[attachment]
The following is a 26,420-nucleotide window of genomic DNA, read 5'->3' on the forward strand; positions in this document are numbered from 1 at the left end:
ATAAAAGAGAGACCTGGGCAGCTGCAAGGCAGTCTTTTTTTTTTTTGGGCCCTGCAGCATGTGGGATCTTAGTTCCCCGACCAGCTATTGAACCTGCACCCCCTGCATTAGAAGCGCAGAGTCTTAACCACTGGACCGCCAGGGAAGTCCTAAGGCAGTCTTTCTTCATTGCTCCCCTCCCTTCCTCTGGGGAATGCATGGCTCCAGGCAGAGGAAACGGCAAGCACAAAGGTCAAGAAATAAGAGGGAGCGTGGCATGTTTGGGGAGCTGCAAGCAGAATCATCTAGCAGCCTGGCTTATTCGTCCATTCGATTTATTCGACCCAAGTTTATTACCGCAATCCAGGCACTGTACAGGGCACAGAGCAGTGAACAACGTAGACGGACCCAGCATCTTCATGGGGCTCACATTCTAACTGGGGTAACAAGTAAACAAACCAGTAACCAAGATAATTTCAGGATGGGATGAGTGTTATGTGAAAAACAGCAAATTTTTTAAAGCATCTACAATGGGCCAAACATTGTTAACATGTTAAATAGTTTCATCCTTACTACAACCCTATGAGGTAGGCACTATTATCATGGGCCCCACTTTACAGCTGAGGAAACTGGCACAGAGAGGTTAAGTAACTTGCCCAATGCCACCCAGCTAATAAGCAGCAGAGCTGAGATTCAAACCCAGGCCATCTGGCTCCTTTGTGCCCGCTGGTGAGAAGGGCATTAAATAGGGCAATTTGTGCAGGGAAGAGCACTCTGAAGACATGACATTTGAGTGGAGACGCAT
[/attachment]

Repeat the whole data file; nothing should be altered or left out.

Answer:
The following is a 26,420-nucleotide window of genomic DNA, read 5'->3' on the forward strand; positions in this document are numbered from 1 at the left end:
ATAAAAGAGAGACCTGGGCAGCTGCAAGGCAGTCTTTTTTTTTTTTGGGCCCTGCAGCATGTGGGATCTTAGTTCCCCGACCAGCTATTGAACCTGCACCCCCTGCATTAGAAGCGCAGAGTCTTAACCACTGGACCGCCAGGGAAGTCCTAAGGCAGTCTTTCTTCATTGCTCCCCTCCCTTCCTCTGGGGAATGCATGGCTCCAGGCAGAGGAAACGGCAAGCACAAAGGTCAAGAAATAAGAGGGAGCGTGGCATGTTTGGGGAGCTGCAAGCAGAATCATCTAGCAGCCTGGCTTATTCGTCCATTCGATTTATTCGACCCAAGTTTATTACCGCAATCCAGGCACTGTACAGGGCACAGAGCAGTGAACAACGTAGACGGACCCAGCATCTTCATGGGGCTCACATTCTAACTGGGGTAACAAGTAAACAAACCAGTAACCAAGATAATTTCAGGATGGGATGAGTGTTATGTGAAAAACAGCAAATTTTTTAAAGCATCTACAATGGGCCAAACATTGTTAACATGTTAAATAGTTTCATCCTTACTACAACCCTATGAGGTAGGCACTATTATCATGGGCCCCACTTTACAGCTGAGGAAACTGGCACAGAGAGGTTAAGTAACTTGCCCAATGCCACCCAGCTAATAAGCAGCAGAGCTGAGATTCAAACCCAGGCCATCTGGCTCCTTTGTGCCCGCTGGTGAGAAGGGCATTAAATAGGGCAATTTGTGCAGGGAAGAGCACTCTGAAGACATGACATTTGAGTGGAGACGCAT